Fairy tales mean something different to adults than they do to children, as most things do. I remember when I saw E.T. for the first time. Everyone calls it a kid movie, but I remember that, while I loved it as a young kid, it made very little sense to me. There were emotions, circumstances, realities that I couldn’t understand as a child that became clearer to me in my teenage years and beyond.
Fairy tales are mostly considered children’s tales, perhaps because of their moralizing, perhaps because of their simplicity, perhaps because many of them have been sanitized over time. This isn’t intrinsically bad – fairy tales serve whatever purpose their culture requires. It is theorized that the origin of fairy tales wasn’t as children’s tales at all, but stories told among working adults, perhaps to entertain as well as teach the younger adults (who we call teenagers today) how to deal with the real world through metaphor.
But fairy tales, even the fairy tales of today, aren’t just for children, and it’s a mistake to think that they only belong in the aggressively pink or the aggressively blue rooms of toddlers or as surrogate babysitters. Television shows like Once Upon a Time and Grimm as well as the slew of fairy-tale-inspired movies that have come out recently and will come out soon – these tell us that fairy tales continue to inspire us in very different ways as we grow older as well.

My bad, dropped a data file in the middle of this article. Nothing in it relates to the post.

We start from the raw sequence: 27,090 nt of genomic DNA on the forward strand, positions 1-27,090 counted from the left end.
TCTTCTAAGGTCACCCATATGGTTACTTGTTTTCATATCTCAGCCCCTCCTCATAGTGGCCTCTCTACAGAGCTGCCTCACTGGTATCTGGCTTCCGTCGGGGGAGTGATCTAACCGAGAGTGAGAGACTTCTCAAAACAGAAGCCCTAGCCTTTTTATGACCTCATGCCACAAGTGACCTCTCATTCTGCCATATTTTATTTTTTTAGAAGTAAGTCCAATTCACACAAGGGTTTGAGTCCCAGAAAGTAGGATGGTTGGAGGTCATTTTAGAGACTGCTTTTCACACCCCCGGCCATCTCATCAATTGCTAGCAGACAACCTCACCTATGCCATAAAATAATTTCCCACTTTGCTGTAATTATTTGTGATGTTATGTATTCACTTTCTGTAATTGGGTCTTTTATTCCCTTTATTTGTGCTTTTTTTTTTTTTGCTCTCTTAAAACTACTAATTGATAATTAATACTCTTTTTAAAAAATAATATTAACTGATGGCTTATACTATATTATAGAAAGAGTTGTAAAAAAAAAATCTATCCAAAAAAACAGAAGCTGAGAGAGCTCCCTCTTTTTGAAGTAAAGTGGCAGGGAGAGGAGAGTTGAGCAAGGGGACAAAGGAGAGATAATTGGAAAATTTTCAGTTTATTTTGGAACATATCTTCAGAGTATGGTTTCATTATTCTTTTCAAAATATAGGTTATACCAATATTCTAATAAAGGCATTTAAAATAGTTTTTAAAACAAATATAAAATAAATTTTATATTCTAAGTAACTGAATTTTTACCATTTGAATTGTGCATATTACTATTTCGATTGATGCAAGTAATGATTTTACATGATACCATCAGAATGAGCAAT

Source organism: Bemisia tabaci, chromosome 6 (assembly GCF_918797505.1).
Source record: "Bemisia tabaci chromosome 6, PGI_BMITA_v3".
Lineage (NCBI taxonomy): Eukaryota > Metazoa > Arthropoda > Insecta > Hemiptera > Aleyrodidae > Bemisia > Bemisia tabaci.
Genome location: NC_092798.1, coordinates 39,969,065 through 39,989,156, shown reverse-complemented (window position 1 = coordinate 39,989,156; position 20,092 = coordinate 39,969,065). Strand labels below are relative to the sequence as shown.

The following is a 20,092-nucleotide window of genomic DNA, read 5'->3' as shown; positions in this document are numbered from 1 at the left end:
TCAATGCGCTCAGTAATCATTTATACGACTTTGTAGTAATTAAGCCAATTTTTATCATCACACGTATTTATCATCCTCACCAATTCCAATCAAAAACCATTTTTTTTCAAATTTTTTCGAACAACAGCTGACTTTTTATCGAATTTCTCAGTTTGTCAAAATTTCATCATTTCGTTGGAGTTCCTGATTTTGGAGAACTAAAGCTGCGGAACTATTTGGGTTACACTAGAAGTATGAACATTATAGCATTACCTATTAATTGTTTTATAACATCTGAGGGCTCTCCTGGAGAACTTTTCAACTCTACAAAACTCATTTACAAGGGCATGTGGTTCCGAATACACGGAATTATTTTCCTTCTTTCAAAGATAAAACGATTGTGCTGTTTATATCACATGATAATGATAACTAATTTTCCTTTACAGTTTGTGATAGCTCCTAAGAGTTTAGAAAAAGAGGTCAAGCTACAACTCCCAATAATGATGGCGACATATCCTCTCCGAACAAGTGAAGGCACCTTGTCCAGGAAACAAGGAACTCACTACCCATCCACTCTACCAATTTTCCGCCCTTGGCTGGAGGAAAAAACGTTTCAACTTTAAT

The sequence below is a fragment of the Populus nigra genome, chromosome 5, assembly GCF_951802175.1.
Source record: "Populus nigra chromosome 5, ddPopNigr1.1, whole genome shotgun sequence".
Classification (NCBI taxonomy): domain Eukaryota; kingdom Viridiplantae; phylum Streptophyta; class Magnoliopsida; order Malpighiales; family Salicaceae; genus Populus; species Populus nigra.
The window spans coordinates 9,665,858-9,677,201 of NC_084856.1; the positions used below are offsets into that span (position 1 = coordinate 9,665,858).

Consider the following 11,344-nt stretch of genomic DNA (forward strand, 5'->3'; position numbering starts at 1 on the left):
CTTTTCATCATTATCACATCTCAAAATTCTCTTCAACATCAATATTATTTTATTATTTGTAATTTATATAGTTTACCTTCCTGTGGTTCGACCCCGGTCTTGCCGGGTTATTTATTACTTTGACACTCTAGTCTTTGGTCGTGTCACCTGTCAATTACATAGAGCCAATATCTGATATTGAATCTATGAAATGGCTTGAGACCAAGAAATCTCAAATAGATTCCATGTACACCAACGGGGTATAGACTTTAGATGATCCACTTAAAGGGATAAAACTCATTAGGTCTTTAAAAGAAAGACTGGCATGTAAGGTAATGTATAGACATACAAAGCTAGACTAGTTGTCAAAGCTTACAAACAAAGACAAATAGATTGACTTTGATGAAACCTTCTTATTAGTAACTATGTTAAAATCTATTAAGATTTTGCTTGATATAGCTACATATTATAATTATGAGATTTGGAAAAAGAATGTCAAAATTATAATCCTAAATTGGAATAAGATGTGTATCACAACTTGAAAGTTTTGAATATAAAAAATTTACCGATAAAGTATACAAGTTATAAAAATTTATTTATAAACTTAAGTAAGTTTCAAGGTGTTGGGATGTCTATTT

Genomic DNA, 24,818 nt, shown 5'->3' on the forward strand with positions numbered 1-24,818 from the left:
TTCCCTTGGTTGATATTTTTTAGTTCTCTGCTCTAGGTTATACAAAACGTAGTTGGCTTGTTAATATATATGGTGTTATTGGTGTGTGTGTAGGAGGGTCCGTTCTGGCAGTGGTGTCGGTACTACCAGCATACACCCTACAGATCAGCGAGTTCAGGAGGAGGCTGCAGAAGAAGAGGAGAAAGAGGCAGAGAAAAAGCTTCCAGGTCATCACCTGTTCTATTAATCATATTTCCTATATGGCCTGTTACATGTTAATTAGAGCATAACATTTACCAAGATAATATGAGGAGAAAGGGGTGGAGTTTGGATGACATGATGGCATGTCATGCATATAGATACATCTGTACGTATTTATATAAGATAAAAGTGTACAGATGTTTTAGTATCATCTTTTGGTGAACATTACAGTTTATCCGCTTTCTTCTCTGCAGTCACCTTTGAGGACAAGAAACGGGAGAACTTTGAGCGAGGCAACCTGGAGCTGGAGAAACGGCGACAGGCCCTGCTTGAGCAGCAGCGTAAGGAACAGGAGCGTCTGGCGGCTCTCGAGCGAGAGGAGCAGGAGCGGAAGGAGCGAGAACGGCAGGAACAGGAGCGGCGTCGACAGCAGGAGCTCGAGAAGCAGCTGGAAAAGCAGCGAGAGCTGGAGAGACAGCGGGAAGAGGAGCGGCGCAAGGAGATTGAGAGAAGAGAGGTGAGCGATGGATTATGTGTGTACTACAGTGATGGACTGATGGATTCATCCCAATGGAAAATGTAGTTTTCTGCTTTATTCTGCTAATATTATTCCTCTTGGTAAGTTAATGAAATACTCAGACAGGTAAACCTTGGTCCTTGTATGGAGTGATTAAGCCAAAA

More than nostalgia, I think our turn to more adult fairy tales in this last decade represents a kind of bitterness. We want simplicity, yet cannot attain it. We wish for happily ever afters, yet happiness is fleeting, and it’s hardly ever the end. We yearn for true love, yet the love espoused in romances is hardly the kind that lasts. We long for the hand of Fate and Purpose to guide us, but instead we stumble through our lives, never sure if we’re doing exactly what is right or whether any of it matters anyway.
Our fairy tales, especially our most recent looks at fairy tales, show this Grimmer tension. Our fairy tales teach us, and they give us escape. But it’s important to also remember that clinging to fairy tales can limit us. That’s only one way to live – it shouldn’t be the imperative.
The truth is, in this less-than-glittery world of reality, fairy tales don’t seem to last very long.
(Note: Sara Bareilles’s “Fairy Tale” is the signature song of my first fairy tale remix novel. Represent.)